This is a problem for me when I travel.  I was in Berlin recently, for a conference.  And I don’t have a data plan for my iPhone (that’s a whole separate story), so I couldn’t sync either app.  But that means ToodleDo  couldn’t roll repeating items over properly.  So before I went to Berlin, I sync’d up ToDo and used it while I was gone.  When I came back, though, I switched back to ToodleDo.  When I go to Sweden at the end of March, I’ll be using ToDo again.

Does the evaluation consider that?  No it doesn’t, because I didn’t.  The evaluation is only as good as the evaluator.  When I evaluated the two apps, I was nestled snugly at home, WiFi at the ready – and sync’ing either ToDo or ToodleDo is a non-issue.  If I’d’ve done the evaluation in Berlin, I’m sure I’d’ve gotten different numbers, because the repeating events problem would have been right there in my face.

So this underscores a limit with the evaluation method – indeed, a limit with any method: it’s only as good as the situation you’re in when you use it.  Some people might say a method is only as good as the information you use, but it’s more than that.  My situation, in this case, includes me, my goals (at the time), my experiences, all the information I have handy, constraints, and anything else can possibly influence my decisions at the time.

The problem, then, is that a method depends on the situation when it’s used.  But that situation may be different for the person doing the evaluation than for the person(s) who will have to live with the decision being made.  Indeed, it’s virtually guaranteed that the situations will be different, if for no other reason than the implications of a decision will only occur later.

Does this put the kibosh on these kinds of methods?

Not at all.  It just means that we must be vigilant and diligent in their application.  If I did the evaluation in Berlin, ToDo would have won, because in that situation, ToodleDo would have scored poorly on repeating events.  This is as it should be.  That means that in the two different situations, the method worked.  The problem is that in any one given situation, there’s no way to take into account any other situations.

Happily, there is fruitful and vigorous research concerned exactly with this.  Some people call it situated cognition; others call it situated reasoning.  We’ve not yet figured out how to treat situations reliably, but I think it’s only a matter of time before we do.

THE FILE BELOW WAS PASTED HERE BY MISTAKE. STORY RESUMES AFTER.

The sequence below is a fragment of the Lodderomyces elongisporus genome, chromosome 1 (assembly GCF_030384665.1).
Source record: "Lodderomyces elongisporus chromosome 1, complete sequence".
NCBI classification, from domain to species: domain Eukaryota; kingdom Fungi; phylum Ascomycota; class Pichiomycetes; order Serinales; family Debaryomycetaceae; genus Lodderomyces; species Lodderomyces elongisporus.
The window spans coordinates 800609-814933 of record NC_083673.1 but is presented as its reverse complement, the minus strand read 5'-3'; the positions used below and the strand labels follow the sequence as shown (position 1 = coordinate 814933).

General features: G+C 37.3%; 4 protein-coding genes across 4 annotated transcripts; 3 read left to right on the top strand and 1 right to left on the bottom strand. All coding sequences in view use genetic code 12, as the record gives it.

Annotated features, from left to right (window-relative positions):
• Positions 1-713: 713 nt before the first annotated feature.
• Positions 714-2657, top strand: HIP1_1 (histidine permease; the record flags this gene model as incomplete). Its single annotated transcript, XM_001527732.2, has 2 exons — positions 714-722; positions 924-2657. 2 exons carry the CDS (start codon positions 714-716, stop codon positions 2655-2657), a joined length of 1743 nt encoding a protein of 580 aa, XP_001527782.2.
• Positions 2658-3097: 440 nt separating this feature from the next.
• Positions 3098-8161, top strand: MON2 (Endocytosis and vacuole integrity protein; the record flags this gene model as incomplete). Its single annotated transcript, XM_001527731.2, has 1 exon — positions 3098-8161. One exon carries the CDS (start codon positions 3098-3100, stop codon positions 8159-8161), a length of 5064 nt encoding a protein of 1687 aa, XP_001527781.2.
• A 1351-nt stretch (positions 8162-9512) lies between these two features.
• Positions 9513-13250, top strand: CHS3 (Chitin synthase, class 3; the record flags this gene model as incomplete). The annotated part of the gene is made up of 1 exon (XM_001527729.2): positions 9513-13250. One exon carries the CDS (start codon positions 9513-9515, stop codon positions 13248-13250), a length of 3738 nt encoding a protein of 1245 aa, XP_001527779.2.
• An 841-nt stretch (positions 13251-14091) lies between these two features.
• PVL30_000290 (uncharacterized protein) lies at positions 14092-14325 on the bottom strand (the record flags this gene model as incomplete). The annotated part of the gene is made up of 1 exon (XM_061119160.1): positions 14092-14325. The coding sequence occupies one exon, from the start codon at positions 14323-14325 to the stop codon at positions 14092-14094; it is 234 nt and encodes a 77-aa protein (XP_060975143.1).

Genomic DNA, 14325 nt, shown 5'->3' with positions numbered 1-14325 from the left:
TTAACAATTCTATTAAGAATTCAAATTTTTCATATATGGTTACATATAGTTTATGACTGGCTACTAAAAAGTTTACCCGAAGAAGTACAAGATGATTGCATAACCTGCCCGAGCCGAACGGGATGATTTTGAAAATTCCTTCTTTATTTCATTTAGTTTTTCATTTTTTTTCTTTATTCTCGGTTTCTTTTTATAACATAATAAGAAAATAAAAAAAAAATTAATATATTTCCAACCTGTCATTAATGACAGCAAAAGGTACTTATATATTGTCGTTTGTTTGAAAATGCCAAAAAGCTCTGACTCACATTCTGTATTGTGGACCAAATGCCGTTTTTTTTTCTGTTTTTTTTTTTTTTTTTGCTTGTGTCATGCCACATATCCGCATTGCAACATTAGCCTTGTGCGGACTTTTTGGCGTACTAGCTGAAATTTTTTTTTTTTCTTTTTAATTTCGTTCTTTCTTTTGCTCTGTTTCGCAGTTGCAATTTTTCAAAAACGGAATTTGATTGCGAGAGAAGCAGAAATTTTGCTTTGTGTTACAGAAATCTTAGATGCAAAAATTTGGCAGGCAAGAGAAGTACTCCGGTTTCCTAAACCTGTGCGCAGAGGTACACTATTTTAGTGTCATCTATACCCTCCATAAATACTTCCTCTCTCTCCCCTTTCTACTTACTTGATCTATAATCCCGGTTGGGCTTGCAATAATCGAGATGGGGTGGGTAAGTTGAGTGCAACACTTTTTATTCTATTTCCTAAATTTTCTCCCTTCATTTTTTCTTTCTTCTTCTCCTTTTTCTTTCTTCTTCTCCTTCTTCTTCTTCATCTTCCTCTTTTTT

In the meantime, there is at least one other possible way to treat other situations.  A popular technique to help set up a design problem is the use case (or what I call a usage scenario).  These are either textual or visual descriptions of the interactions involved in using the thing you’ll design.  They can be quite complex and detailed.  Usage scenarios try to capture a specific situation other than the one that includes the designers during the design process.  So it’s at least possible that usage scenarios could help designers evaluate designs and products better.

One final caveat: this evaluation is particular to me.  It is unlikely that anyone will agree completely with my evaluation, because their situations are different from mine.  So I’m not saying ToodleDo “is better” than ToDo.  I’m just saying it seems to be better for me.

As they say: your mileage may vary.


6 thoughts on “ToDo or ToodleDo, that is the question

  1. Very nice post, albeit more of a tutorial on how to properly set up and conduct a comparative review than an actual review of the two productivity apps :o)

    • True. But I wanted to give readers the chance to run their own “analysis” taking into account their own interests and personal characteristics. While I came to one conclusion, there’s no reason why others would reach the same conclusion running the same type of analysis.

  2. I just read your evaluation of TODO and TOODLEDO, and because I was wondering about the same things. I acknowledge your articulation of and expression of the subject. I feel like I am not alone anymore, there is someone else in the world who is jumping back and forth with these two APPS.
    How do you feel about the NEW TODO ONLINE SYNC? I love it and I prefer TODO NOW because of the ONLINE SYNC. it works pretty good.

    • I haven’t tried the new ToDo sync service. No need. I only use it as a backup medium, and the free Toodledo service is enough for me. I know Toodledo’s free service doesn’t capture some relationships that ToDo can support (like checklists) but it does capture all the tasks – even tasks in checklists. And that’s enough for me.
      Remember, I’m a minimalist about these things.
      You might enjoy other posts of mine about productivity at my dedicated blog: